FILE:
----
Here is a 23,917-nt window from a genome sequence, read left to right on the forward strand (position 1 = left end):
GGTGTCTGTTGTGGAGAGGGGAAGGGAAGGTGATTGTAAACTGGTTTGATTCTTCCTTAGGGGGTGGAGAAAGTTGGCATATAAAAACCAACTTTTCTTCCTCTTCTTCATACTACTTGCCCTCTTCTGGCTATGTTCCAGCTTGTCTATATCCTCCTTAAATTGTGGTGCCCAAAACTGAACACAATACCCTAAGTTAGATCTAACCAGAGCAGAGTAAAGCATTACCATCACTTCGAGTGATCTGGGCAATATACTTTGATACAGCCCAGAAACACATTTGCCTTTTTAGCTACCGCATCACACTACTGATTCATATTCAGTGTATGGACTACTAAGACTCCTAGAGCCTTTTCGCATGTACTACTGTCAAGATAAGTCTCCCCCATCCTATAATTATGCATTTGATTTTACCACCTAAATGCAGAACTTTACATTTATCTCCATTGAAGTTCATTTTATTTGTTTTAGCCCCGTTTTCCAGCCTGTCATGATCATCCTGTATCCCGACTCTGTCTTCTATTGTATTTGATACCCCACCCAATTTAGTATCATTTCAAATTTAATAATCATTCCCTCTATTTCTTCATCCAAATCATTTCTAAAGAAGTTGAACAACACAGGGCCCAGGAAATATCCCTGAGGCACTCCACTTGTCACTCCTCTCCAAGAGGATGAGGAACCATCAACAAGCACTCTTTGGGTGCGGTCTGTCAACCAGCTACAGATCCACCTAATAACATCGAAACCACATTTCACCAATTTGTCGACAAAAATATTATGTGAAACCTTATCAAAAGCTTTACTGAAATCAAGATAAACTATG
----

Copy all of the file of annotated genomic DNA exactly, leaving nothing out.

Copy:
Here is a 23,917-nt window from a genome sequence, read left to right on the forward strand (position 1 = left end):
GGTGTCTGTTGTGGAGAGGGGAAGGGAAGGTGATTGTAAACTGGTTTGATTCTTCCTTAGGGGGTGGAGAAAGTTGGCATATAAAAACCAACTTTTCTTCCTCTTCTTCATACTACTTGCCCTCTTCTGGCTATGTTCCAGCTTGTCTATATCCTCCTTAAATTGTGGTGCCCAAAACTGAACACAATACCCTAAGTTAGATCTAACCAGAGCAGAGTAAAGCATTACCATCACTTCGAGTGATCTGGGCAATATACTTTGATACAGCCCAGAAACACATTTGCCTTTTTAGCTACCGCATCACACTACTGATTCATATTCAGTGTATGGACTACTAAGACTCCTAGAGCCTTTTCGCATGTACTACTGTCAAGATAAGTCTCCCCCATCCTATAATTATGCATTTGATTTTACCACCTAAATGCAGAACTTTACATTTATCTCCATTGAAGTTCATTTTATTTGTTTTAGCCCCGTTTTCCAGCCTGTCATGATCATCCTGTATCCCGACTCTGTCTTCTATTGTATTTGATACCCCACCCAATTTAGTATCATTTCAAATTTAATAATCATTCCCTCTATTTCTTCATCCAAATCATTTCTAAAGAAGTTGAACAACACAGGGCCCAGGAAATATCCCTGAGGCACTCCACTTGTCACTCCTCTCCAAGAGGATGAGGAACCATCAACAAGCACTCTTTGGGTGCGGTCTGTCAACCAGCTACAGATCCACCTAATAACATCGAAACCACATTTCACCAATTTGTCGACAAAAATATTATGTGAAACCTTATCAAAAGCTTTACTGAAATCAAGATAAACTATG